Want To Eat Jackfruit Mock-Meat? Here's Who Can Offer

Food start-up Better is all set to launch the product in March which tastes exactly like meat
Want To Eat Jackfruit Mock-Meat? Here's Who Can Offer
Image credit: eatwithbetter.com
Plant-based brand Better's upcoming products

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It is hard to put a finger on the point in time when veganism created an impact in India, but it surely has. On a sunny February morning, the trend was clearly visible at an event where the topic was Earth and sustainability. Many stalls were offering everything from vegan face mists, cakes and brownies, to animal-friendly leather covered journals.  

Lately, people have opted to consume and use products coming from plants due to increasing carbon-emission levels or to have a healthy body, among many other reasons. This plant-based lifestyle is veganism. 

Tucked in between two stalls was Better, a brand offering curries and spreads for the plant-based folks.

Keertida Phadke, a former brand developer at L'Oréal S.A, is all set to launch a jackfruit-based mock meat brand in March. The start-up will launch keema, typically made from goat’s meat, Chettinad-style currey, and a tandoori curry.

Mock-meat, usually made from soy, taste exactly like meat. It is either used as a substitute for non-vegetarian folks who are trying to adopt a vegan lifestyle or looking for healthier alternatives.

Chettinad and tandoori curry could probably act as replacement for the usual chicken gravies. All the ready-to-cook variants come with a spice mix and retail for INR 225. The products will be available on online platforms including Amazon, and grocery-delivery platform BigBasket as well as a few gourmet stores including Nature’s Basket.   

“Jackfruit is actually trending in the West right now. All over New York, typically around the coast where food innovation is really big such as SF (San Francisco). Even Europe, Germany, some part of London. People are using raw jackfruit, which is typically used to mimic pulled pork. This works very well in Mexican-style pulled pork or shredded chicken dishes, which works very well with tortillas. You put some vegan cheese and mock meat on some nachos and it tastes great,” said Phadke.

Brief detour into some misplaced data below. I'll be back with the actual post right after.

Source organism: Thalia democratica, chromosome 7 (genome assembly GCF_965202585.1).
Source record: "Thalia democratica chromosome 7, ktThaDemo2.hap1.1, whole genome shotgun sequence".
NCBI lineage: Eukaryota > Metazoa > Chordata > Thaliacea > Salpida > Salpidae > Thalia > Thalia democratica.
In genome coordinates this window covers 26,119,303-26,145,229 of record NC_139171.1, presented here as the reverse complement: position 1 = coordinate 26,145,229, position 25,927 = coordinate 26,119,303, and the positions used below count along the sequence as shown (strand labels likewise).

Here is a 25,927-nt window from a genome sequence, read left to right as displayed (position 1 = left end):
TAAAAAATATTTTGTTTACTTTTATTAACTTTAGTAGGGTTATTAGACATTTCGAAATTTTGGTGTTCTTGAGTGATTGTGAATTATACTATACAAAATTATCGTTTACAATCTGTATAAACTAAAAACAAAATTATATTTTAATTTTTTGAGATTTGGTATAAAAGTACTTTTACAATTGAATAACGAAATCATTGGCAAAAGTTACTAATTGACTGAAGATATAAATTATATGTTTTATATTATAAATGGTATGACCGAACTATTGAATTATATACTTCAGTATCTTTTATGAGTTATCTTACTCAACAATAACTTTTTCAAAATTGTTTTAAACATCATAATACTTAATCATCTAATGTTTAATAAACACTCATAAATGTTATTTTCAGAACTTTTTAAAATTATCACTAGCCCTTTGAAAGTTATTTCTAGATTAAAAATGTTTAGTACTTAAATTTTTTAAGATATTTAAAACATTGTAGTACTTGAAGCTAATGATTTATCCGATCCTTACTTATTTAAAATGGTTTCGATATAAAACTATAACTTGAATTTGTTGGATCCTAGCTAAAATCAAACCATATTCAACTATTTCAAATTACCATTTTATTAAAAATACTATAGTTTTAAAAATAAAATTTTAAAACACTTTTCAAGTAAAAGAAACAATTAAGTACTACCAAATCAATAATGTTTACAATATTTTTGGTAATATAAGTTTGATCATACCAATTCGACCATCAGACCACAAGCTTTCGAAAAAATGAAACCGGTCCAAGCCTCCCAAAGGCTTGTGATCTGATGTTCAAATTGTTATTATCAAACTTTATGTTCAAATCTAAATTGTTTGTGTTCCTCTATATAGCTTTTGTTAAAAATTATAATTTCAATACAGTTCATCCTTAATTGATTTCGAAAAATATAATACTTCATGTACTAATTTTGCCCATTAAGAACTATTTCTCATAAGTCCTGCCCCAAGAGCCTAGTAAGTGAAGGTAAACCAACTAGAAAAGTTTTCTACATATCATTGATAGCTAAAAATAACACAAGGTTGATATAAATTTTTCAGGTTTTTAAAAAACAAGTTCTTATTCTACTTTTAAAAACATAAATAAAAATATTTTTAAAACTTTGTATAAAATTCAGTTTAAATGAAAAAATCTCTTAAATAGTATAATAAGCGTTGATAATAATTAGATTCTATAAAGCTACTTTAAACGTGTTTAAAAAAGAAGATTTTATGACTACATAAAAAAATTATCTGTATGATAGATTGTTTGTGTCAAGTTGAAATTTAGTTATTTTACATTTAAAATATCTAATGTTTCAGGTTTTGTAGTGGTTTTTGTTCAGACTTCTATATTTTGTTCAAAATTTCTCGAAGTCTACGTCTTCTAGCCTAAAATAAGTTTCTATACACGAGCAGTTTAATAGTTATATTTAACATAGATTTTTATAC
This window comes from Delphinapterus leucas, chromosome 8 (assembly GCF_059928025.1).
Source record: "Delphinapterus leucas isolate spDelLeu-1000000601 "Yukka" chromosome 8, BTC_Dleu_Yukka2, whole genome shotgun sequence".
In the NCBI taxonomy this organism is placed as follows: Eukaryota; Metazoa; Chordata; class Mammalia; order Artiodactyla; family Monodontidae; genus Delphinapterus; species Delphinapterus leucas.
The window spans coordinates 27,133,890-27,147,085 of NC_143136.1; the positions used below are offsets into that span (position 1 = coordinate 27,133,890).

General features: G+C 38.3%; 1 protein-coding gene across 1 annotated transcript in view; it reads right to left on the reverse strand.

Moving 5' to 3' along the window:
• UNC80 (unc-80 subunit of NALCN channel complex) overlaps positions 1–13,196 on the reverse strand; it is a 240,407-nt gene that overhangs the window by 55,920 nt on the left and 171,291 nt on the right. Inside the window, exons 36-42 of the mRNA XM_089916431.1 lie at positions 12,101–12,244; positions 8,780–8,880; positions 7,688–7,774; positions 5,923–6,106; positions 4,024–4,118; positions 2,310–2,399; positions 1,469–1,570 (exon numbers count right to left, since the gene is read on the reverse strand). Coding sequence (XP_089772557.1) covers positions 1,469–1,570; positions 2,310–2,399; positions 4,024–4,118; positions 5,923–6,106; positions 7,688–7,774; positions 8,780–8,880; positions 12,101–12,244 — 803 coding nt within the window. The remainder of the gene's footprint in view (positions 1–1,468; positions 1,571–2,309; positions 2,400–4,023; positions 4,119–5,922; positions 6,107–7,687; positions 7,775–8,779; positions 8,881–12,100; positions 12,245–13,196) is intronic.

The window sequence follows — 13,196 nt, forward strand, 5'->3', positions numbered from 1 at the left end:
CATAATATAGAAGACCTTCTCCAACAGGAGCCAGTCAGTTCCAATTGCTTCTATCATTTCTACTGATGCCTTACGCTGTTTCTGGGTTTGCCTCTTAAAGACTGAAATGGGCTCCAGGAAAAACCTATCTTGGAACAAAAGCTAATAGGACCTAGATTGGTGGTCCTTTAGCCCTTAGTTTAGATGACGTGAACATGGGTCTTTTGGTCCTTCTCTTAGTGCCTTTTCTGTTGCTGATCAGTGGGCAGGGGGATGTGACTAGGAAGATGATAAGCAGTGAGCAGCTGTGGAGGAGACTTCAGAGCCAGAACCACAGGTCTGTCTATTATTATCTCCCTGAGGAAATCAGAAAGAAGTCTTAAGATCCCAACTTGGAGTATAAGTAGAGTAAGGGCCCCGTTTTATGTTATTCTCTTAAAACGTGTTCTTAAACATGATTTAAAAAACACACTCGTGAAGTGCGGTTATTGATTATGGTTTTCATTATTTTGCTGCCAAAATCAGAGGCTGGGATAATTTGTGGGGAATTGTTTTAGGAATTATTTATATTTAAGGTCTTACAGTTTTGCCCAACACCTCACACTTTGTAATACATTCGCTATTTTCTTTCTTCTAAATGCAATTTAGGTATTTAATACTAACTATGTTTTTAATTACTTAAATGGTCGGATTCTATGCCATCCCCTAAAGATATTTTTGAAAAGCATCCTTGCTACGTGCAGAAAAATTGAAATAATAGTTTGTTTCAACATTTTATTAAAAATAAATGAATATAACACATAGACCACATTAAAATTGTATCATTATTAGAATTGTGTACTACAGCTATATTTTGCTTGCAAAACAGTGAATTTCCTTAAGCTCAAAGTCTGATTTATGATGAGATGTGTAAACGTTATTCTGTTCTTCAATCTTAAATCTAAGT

After working with the Paris-headquartered personal care giant, Phadke went to New York to study gourmet cooking. “In the West, Jackfruit is now being considered as a super food as it is low in calories and high in fibre. But the ingredient is difficult to process even for a professional chef like me. Even now I’d prefer going home and eating my mom’s jackfruit curry,” she said.

Founded in 2019 by Phadke and Karan Bajaj, a former employee at AirBnb, a homestay platform, Better will follow up with vegan cheese spreads, and cottage cheese-like tasting tofu. Tofu is a soymilk-paneer or cottage cheese of sorts, which is a great dairy-replacement packed with protien, but has a peculiar taste, which is not very acceptable to the Indian taste palate. “We are working on a tofu, which would taste more like paneer,” said Phadke.  

Soy-based mock-meat brand GoodDot, Mumbai-based Urban Platter, and Café House are a few among the plethora of other brands Better will be competing with.

India is also home to the largest vegetarian population in the world making vegan products a niche category. But with many youngsters becoming increasingly aware and giving up animal-produced dairy products, the market, still small, seems to be growing. The average upwards of INR 200 price point might not decrease soon.

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